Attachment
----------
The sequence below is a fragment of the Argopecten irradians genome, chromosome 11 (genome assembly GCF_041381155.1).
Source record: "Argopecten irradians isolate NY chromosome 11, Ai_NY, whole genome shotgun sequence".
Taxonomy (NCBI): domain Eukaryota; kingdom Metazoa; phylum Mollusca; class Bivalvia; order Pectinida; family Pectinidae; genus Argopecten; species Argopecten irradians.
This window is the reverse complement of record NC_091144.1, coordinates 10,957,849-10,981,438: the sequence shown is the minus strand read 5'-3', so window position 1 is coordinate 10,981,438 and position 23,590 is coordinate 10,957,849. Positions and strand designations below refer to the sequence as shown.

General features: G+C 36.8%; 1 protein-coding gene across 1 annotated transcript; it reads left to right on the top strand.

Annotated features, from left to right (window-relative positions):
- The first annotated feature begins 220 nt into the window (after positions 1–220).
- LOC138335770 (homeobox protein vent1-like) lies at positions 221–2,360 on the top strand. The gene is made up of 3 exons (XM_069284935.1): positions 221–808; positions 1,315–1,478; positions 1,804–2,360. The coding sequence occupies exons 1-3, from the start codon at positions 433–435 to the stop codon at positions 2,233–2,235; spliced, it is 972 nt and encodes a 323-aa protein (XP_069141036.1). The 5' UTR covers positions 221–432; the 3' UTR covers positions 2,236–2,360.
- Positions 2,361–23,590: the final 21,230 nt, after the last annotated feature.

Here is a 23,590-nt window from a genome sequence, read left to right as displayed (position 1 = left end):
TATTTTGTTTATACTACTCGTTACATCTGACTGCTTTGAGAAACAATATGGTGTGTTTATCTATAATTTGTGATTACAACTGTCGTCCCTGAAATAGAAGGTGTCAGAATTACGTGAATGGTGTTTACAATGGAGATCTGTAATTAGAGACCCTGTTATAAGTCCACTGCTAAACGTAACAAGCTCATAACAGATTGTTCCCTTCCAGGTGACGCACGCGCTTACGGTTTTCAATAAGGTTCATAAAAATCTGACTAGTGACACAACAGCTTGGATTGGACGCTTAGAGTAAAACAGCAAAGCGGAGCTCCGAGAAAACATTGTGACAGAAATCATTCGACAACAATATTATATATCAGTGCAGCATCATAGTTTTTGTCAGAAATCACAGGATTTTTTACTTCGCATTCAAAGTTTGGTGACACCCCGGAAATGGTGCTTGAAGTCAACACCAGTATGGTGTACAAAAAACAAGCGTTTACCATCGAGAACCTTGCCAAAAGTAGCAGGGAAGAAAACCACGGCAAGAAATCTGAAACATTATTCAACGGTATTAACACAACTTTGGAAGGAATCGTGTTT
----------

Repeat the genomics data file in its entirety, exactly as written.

The sequence below is a fragment of the Argopecten irradians genome, chromosome 11 (genome assembly GCF_041381155.1).
Source record: "Argopecten irradians isolate NY chromosome 11, Ai_NY, whole genome shotgun sequence".
Taxonomy (NCBI): domain Eukaryota; kingdom Metazoa; phylum Mollusca; class Bivalvia; order Pectinida; family Pectinidae; genus Argopecten; species Argopecten irradians.
This window is the reverse complement of record NC_091144.1, coordinates 10,957,849-10,981,438: the sequence shown is the minus strand read 5'-3', so window position 1 is coordinate 10,981,438 and position 23,590 is coordinate 10,957,849. Positions and strand designations below refer to the sequence as shown.

General features: G+C 36.8%; 1 protein-coding gene across 1 annotated transcript; it reads left to right on the top strand.

Annotated features, from left to right (window-relative positions):
- The first annotated feature begins 220 nt into the window (after positions 1–220).
- LOC138335770 (homeobox protein vent1-like) lies at positions 221–2,360 on the top strand. The gene is made up of 3 exons (XM_069284935.1): positions 221–808; positions 1,315–1,478; positions 1,804–2,360. The coding sequence occupies exons 1-3, from the start codon at positions 433–435 to the stop codon at positions 2,233–2,235; spliced, it is 972 nt and encodes a 323-aa protein (XP_069141036.1). The 5' UTR covers positions 221–432; the 3' UTR covers positions 2,236–2,360.
- Positions 2,361–23,590: the final 21,230 nt, after the last annotated feature.

Here is a 23,590-nt window from a genome sequence, read left to right as displayed (position 1 = left end):
TATTTTGTTTATACTACTCGTTACATCTGACTGCTTTGAGAAACAATATGGTGTGTTTATCTATAATTTGTGATTACAACTGTCGTCCCTGAAATAGAAGGTGTCAGAATTACGTGAATGGTGTTTACAATGGAGATCTGTAATTAGAGACCCTGTTATAAGTCCACTGCTAAACGTAACAAGCTCATAACAGATTGTTCCCTTCCAGGTGACGCACGCGCTTACGGTTTTCAATAAGGTTCATAAAAATCTGACTAGTGACACAACAGCTTGGATTGGACGCTTAGAGTAAAACAGCAAAGCGGAGCTCCGAGAAAACATTGTGACAGAAATCATTCGACAACAATATTATATATCAGTGCAGCATCATAGTTTTTGTCAGAAATCACAGGATTTTTTACTTCGCATTCAAAGTTTGGTGACACCCCGGAAATGGTGCTTGAAGTCAACACCAGTATGGTGTACAAAAAACAAGCGTTTACCATCGAGAACCTTGCCAAAAGTAGCAGGGAAGAAAACCACGGCAAGAAATCTGAAACATTATTCAACGGTATTAACACAACTTTGGAAGGAATCGTGTTT